'Oh - yes - sorry, dear.'
'W-what are you d-doing? St-stop it!'
He continued to grin in a horrible, manic way until all the curious neighbours had disappeared from their various windows, then the grin became a grimace of rage as he beckoned Harry back towards him.
'I don't believe it,' said Aunt Petunia at once.
'I'll take you to the door,' said Mrs Figg, as they turned into Privet Drive. 'Just in case there are more of them around . . . oh my word, what a catastrophe . . . and you had to fight them off yourself . . . and Dumbledore said we were to keep you from doing magic at all costs . . . well, it's no good crying over spilt potion, I suppose . . . but the cat's among the pixies now.'
'What have you done to my son?' he said in a menacing growl.
Aunt Petunia's thin, horsy face now appeared beside Uncle Vernon's wide, purple one. She looked livid.
He looked up at the Dursleys. Uncle Vernon was purple-faced, shouting, his fists still raised; Aunt Petunia had her arms around Dudley who was retching again.
'Well, that's news to me,' said Harry, his temper rising, and before the Dursleys could call him back, he had wheeled about, crossed the front lawn, stepped over the low garden wall and was striding off up the street.
Harry pulled one of Dudley's massive arms around his own shoulders and dragged him towards the road, sagging slightly under the weight. Mrs Figg tottered along in front of them, peering anxiously around the corner.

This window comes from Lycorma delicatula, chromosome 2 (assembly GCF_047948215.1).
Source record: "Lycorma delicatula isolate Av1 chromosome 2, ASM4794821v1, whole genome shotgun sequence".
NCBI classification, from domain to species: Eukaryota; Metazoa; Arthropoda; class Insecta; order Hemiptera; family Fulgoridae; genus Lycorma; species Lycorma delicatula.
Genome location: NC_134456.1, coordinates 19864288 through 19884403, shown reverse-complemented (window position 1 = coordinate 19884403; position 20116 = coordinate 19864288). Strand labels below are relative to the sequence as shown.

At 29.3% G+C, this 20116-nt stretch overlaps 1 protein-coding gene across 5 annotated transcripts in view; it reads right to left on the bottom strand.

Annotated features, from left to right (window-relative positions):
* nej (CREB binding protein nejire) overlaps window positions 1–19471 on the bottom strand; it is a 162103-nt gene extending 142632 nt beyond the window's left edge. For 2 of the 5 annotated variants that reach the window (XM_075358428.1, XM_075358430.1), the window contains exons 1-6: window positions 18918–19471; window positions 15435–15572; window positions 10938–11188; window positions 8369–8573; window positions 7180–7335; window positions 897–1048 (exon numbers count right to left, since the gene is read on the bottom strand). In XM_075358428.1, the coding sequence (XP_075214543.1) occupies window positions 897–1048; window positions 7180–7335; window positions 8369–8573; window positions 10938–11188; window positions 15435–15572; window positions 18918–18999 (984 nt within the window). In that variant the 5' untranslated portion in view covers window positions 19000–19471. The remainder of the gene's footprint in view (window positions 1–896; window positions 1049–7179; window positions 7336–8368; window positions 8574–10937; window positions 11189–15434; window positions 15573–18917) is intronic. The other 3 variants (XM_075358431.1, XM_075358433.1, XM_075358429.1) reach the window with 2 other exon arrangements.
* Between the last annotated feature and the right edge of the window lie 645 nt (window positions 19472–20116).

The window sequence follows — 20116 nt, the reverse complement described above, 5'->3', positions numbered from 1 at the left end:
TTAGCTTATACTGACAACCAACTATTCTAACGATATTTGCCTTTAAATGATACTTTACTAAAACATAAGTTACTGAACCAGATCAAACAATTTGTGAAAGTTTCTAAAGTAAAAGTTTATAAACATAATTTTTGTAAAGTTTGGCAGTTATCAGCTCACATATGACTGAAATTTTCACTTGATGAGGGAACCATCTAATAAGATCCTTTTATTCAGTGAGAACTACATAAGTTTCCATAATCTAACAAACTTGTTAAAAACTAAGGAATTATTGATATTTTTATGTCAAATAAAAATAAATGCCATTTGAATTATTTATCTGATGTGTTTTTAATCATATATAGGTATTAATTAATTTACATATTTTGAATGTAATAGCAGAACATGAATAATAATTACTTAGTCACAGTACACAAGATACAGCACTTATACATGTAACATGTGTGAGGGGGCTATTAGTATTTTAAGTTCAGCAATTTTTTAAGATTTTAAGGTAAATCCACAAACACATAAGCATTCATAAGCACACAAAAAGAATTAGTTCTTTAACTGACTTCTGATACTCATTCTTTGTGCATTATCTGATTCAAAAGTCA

'The owls . . . aren't bringing me news,' he said tonelessly.
'Dementors?' repeated Mundungus, aghast. 'Dementors, 'ere?'
'Blimey,' said Mundungus weakly, looking from Mrs Figg to Harry, and back again. 'Blimey, I - '
'Oh, my dear, I wish it were so, but I'm afraid - MUNDUNGUS FLETCHER, I AM GOING TO KILL YOU!'
Well, thought Harry, as he crossed Magnolia Crescent, turned into Magnolia Road and headed towards the darkening play park, he had (by and large) done as Sirius advised. He had at least resisted the temptation to tie his trunk to his broomstick and set off for The Burrow by himself. In fact, Harry thought his behaviour had been very good considering how frustrated and angry he felt at being stuck in Privet Drive so long, reduced to hiding in flowerbeds in the hope of hearing something that might point to what Lord Voldemort was doing. Nevertheless, it was quite galling to be told not to be rash by a man who had served twelve years in the wizard prison, Azkaban, escaped, attempted to commit the murder he had been convicted for in the first place, then gone on the run with a stolen Hippogriff.
'Whereas you just need four mates behind you before you can beat up a ten year old. You know that boxing title you keep banging on about? How old was your opponent? Seven? Eight?'
'What d'you mean?' Harry said again, but there was a cold, plunging sensation in his stomach. He had revisited the graveyard last night in his dreams.
'Point it somewhere else!'
'I didn't!' Harry said sharply, as Aunt Petunia let out a wail and Uncle Vernon raised his fists. 'I didn't do anything to him, it wasn't me, it was - '